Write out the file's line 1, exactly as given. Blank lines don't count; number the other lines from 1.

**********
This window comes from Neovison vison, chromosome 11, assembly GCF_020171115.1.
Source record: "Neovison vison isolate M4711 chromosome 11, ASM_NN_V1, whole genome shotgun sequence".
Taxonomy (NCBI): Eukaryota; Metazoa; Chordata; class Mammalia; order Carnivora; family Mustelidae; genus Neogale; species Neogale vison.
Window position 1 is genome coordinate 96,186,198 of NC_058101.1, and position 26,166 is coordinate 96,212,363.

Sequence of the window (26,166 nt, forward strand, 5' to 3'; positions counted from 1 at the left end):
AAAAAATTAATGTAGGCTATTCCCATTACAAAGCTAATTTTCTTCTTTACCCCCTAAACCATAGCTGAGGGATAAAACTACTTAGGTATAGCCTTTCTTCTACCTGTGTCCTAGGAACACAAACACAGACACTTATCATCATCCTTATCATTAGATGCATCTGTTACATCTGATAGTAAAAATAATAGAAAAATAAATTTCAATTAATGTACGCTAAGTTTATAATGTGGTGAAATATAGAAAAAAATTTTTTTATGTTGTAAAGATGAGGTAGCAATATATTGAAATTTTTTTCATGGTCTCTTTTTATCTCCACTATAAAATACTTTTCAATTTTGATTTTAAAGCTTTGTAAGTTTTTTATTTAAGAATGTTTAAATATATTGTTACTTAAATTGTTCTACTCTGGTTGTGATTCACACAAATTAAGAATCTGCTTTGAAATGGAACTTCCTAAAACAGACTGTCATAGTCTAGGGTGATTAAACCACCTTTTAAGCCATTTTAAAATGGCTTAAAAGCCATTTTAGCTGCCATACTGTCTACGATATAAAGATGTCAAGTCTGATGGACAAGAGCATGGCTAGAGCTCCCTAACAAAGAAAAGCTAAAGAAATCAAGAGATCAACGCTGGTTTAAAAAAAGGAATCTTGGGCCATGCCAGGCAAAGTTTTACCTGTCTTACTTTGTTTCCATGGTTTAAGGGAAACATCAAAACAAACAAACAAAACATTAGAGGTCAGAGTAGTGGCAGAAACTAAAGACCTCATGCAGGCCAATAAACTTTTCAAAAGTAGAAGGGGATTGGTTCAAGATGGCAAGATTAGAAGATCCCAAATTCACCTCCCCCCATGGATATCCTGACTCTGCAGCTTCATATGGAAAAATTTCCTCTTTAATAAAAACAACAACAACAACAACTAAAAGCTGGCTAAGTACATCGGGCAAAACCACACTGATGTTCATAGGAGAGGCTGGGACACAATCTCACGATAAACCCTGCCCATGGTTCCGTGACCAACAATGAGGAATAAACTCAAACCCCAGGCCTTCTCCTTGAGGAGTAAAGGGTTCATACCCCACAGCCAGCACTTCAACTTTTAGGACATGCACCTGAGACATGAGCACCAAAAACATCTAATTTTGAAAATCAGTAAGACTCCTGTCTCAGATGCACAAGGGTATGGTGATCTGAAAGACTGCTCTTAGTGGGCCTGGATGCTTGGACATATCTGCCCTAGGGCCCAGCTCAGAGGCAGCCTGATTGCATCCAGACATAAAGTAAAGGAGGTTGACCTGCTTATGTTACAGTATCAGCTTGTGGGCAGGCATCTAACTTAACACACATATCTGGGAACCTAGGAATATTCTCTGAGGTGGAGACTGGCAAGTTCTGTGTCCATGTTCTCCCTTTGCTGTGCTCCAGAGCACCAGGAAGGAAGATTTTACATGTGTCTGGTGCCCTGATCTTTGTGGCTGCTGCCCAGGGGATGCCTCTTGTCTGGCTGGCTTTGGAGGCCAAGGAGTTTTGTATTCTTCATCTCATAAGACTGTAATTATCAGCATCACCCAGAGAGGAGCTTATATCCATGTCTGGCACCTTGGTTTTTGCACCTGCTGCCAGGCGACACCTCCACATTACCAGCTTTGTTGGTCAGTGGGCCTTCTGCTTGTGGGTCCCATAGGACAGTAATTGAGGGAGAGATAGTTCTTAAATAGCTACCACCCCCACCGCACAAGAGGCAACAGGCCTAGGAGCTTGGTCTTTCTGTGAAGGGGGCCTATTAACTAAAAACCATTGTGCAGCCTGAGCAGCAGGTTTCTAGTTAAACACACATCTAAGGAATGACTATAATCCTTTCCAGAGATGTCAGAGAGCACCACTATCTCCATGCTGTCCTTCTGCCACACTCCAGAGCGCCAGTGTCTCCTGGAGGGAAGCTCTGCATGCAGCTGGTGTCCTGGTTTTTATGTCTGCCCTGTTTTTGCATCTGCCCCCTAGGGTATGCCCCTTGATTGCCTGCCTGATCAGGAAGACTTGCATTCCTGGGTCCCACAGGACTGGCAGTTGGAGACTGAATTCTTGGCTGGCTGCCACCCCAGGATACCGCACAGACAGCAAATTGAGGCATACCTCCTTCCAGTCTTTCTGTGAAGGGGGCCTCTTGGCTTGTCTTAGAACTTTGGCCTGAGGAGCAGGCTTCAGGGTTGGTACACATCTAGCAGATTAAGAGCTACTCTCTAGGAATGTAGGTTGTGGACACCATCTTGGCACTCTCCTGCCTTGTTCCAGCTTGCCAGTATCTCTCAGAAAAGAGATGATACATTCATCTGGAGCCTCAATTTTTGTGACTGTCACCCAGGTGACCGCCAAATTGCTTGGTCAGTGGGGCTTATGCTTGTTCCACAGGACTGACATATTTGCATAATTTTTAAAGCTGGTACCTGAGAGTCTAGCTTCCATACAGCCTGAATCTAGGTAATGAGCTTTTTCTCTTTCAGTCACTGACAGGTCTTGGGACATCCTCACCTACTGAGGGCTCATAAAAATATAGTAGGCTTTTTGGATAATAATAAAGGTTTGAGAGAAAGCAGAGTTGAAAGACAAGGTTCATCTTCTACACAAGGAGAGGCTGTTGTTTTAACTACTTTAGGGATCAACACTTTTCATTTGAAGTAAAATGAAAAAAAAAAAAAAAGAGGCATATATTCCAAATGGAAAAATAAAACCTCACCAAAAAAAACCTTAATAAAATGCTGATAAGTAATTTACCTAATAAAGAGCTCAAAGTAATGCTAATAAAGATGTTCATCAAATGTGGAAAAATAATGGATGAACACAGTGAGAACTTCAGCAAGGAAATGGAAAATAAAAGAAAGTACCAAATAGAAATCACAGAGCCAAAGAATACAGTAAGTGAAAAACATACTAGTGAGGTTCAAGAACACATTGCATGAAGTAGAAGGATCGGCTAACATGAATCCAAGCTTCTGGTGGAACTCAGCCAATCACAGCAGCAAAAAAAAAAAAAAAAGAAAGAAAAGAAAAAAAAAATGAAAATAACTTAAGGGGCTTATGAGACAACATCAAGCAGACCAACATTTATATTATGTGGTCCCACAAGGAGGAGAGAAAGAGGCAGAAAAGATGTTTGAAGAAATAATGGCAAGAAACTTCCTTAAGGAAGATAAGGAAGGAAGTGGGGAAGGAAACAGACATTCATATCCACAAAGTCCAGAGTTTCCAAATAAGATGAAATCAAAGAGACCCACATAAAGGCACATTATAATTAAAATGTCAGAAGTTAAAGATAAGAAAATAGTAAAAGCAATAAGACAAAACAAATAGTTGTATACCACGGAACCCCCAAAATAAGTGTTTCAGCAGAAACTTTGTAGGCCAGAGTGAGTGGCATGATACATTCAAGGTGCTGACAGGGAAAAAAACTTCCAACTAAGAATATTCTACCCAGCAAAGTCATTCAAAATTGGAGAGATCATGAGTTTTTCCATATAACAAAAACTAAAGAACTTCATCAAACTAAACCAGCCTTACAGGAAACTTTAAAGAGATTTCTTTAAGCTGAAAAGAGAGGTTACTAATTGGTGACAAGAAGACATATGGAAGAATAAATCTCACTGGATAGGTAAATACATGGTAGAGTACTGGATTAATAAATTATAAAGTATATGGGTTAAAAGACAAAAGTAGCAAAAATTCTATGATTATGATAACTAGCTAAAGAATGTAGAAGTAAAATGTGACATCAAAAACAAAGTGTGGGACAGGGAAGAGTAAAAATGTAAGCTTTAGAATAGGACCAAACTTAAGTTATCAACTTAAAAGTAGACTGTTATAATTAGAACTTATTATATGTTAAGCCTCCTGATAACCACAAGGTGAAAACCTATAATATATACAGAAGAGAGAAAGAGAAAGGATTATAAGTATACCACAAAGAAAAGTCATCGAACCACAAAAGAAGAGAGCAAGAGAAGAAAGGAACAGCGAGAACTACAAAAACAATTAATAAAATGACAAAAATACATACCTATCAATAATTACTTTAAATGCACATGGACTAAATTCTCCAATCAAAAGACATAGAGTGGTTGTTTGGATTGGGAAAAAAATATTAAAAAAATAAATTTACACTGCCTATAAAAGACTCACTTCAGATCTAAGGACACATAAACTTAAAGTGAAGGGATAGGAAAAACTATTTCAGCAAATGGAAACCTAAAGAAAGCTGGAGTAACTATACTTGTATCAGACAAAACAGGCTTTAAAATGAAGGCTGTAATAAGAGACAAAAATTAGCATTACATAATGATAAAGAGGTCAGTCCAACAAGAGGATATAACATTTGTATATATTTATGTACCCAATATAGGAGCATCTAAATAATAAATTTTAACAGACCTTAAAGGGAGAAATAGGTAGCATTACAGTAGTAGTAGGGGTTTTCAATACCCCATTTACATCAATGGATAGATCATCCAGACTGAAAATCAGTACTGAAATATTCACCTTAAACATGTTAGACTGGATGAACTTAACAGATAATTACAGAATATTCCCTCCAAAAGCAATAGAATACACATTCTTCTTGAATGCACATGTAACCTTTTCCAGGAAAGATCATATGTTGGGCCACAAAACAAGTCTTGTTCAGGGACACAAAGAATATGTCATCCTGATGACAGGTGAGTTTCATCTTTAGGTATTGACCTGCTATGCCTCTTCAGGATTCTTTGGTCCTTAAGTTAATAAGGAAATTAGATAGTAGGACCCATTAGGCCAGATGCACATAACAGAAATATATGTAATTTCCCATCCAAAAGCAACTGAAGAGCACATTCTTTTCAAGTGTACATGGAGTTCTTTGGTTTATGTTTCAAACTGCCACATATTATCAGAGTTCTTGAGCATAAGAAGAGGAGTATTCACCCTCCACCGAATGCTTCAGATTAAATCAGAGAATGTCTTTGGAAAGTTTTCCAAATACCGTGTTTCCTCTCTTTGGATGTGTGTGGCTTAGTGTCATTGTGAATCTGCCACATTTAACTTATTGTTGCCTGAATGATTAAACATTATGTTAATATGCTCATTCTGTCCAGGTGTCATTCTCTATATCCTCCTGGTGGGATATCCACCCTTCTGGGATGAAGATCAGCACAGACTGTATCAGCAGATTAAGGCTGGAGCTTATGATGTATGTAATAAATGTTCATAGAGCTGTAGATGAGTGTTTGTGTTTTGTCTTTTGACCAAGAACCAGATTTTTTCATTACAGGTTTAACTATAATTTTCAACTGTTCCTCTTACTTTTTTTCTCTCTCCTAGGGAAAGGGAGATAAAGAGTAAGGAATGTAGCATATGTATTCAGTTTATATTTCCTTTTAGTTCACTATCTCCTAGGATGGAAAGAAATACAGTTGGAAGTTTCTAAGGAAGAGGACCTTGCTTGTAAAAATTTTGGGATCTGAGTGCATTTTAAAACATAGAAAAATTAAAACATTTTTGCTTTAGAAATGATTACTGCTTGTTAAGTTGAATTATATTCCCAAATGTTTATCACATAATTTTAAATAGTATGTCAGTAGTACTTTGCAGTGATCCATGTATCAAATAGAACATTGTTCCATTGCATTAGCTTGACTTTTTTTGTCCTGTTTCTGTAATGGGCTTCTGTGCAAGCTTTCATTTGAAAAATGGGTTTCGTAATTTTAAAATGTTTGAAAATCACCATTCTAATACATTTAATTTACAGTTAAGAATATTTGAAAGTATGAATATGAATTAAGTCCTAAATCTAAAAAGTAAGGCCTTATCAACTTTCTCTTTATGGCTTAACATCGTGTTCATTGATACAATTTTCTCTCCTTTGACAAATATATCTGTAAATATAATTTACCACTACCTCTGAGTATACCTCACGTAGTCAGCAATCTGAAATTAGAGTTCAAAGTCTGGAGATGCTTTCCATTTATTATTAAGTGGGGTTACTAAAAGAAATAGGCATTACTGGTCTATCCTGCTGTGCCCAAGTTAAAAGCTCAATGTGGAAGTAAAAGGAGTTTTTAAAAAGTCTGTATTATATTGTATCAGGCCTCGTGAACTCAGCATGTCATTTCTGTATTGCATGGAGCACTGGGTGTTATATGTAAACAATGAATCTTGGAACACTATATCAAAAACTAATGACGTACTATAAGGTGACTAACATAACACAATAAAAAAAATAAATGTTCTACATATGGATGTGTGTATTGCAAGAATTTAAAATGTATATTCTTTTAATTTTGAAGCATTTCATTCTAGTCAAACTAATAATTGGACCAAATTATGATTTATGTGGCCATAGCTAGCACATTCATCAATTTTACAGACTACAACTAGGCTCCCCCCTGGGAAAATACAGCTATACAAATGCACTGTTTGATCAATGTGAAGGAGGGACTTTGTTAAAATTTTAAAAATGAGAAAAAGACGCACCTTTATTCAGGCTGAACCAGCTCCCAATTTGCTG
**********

This window comes from Neovison vison, chromosome 11, assembly GCF_020171115.1.